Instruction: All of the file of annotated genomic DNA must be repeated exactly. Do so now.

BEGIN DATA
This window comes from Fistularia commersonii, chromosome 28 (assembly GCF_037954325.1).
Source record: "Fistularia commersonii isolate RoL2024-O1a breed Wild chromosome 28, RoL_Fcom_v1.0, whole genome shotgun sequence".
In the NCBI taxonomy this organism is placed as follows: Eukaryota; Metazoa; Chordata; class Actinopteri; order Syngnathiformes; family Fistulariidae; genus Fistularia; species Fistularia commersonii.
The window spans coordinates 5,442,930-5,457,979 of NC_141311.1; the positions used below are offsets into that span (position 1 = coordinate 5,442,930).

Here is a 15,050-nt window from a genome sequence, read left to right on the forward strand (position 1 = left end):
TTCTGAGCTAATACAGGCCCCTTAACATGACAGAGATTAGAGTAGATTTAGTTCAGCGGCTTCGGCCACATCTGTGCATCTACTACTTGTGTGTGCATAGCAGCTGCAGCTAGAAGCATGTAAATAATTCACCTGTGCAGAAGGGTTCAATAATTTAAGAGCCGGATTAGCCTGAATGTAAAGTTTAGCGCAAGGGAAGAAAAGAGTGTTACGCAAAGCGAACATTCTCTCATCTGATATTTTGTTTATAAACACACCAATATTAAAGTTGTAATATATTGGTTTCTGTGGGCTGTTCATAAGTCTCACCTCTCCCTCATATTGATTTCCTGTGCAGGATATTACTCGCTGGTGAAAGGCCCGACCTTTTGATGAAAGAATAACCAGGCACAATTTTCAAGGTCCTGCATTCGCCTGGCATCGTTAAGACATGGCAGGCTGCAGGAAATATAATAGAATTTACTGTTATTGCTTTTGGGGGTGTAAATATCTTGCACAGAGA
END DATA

This window comes from Fistularia commersonii, chromosome 28 (assembly GCF_037954325.1).
Source record: "Fistularia commersonii isolate RoL2024-O1a breed Wild chromosome 28, RoL_Fcom_v1.0, whole genome shotgun sequence".
In the NCBI taxonomy this organism is placed as follows: Eukaryota; Metazoa; Chordata; class Actinopteri; order Syngnathiformes; family Fistulariidae; genus Fistularia; species Fistularia commersonii.
The window spans coordinates 5,442,930-5,457,979 of NC_141311.1; the positions used below are offsets into that span (position 1 = coordinate 5,442,930).

Here is a 15,050-nt window from a genome sequence, read left to right on the forward strand (position 1 = left end):
TTCTGAGCTAATACAGGCCCCTTAACATGACAGAGATTAGAGTAGATTTAGTTCAGCGGCTTCGGCCACATCTGTGCATCTACTACTTGTGTGTGCATAGCAGCTGCAGCTAGAAGCATGTAAATAATTCACCTGTGCAGAAGGGTTCAATAATTTAAGAGCCGGATTAGCCTGAATGTAAAGTTTAGCGCAAGGGAAGAAAAGAGTGTTACGCAAAGCGAACATTCTCTCATCTGATATTTTGTTTATAAACACACCAATATTAAAGTTGTAATATATTGGTTTCTGTGGGCTGTTCATAAGTCTCACCTCTCCCTCATATTGATTTCCTGTGCAGGATATTACTCGCTGGTGAAAGGCCCGACCTTTTGATGAAAGAATAACCAGGCACAATTTTCAAGGTCCTGCATTCGCCTGGCATCGTTAAGACATGGCAGGCTGCAGGAAATATAATAGAATTTACTGTTATTGCTTTTGGGGGTGTAAATATCTTGCACAGAGA